‘People of the Left’ rejoice at Parisian soirées

Reporter's Notebook: Hollande was viewed as normal candidate for presidential election, or “the honest man.”

Supporters of Hollande (photo credit: Reuters)
Supporters of Hollande
(photo credit: Reuters)
PARIS – This spring, “the people of the Left” emerged from the dark clouds and are now in Seventh Heaven following the victory of their candidate François Hollande on Sunday night.
On Monday the title “The Norm,” on the front page of the daily paper Liberation, was a dual reference: An admiring yet critical description of the man from Corrèze – a region in central France. He is considered to be “a simple rural man” as opposed to the Impetuous Nicolas Sarkozy, as the title of the latest biography written by Catherine Nay describes him.
Hollande was viewed as the normal candidate for the presidential election, or “the honest man,” an expression used on TV on Sunday night.
The implication lasted throughout the whole campaign and in the end helped Sarkozy’s opposing candidates.
Dominique Strauss-Khan, who possesses stamina and political savvy, may have beaten Hollande in the primary if not for his criminal allegations in New York.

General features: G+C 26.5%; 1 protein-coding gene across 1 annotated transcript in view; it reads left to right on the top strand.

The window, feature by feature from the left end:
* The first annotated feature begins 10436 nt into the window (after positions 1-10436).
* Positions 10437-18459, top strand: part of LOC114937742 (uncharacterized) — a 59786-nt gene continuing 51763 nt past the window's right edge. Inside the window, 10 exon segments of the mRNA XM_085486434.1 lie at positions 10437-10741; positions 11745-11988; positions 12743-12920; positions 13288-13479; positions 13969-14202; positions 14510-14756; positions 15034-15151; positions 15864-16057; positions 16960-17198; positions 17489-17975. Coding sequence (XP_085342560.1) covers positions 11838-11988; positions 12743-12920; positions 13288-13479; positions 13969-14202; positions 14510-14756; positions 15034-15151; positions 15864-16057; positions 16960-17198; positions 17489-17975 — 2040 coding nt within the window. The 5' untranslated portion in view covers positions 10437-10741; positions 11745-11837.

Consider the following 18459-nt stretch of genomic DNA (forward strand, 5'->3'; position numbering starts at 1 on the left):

Out of nowhere, the “apparatchik” from the Socialist Party appears – the one described as “spineless,” a wet rag, before the first round of the elections. He then defeated Super-Sarko, the unpopular outgoing president.
“The incredible revenge of the “normal” candidate; a push from destiny” wrote the daily paper Le Parisien.
Hollande’s left-wing political philosophy may surprise those acquainted with his biography, as his father affiliates with the far-right.
Some speculate that Hollande won not due to merit but as the lesser of two evils.
The Socialist Party has won the presidential elections twice since 1954: François Mitterrand in 1981 and his reelection in 1988. The Left held a majority in the assembly until 2002.
The Socialists now hope to achieve a parliamentary majority during legislative elections scheduled for June 10th and 17th. A victory in the upcoming poll would provide a strong mandate for the party.
But many French consider the presidential election as “the mother” of all voting since it is the structure around which everything hangs.
According to political pundit Roland Cayrol, “when a party loses the main election, their voters stop fighting and do not go to the next polls.”
Laurent Fabius, former Socialist prime minister and a frontrunner for the Foreign Ministry portfolio, compared the present situation to 1981.
“There are lots of analogies,” Fabius said. “We will remember May 6, 2012 as long as we have remembered May 10, 1981. It is such a long time, far too long. We expected this victory.”
Jack Lang, another former Socialist minister waxed poetic.
“The first time is like love, it is the first time. At the same time, the first time does not make sense if there isn’t a second time. It’s going to be a night of delight,” Lang said.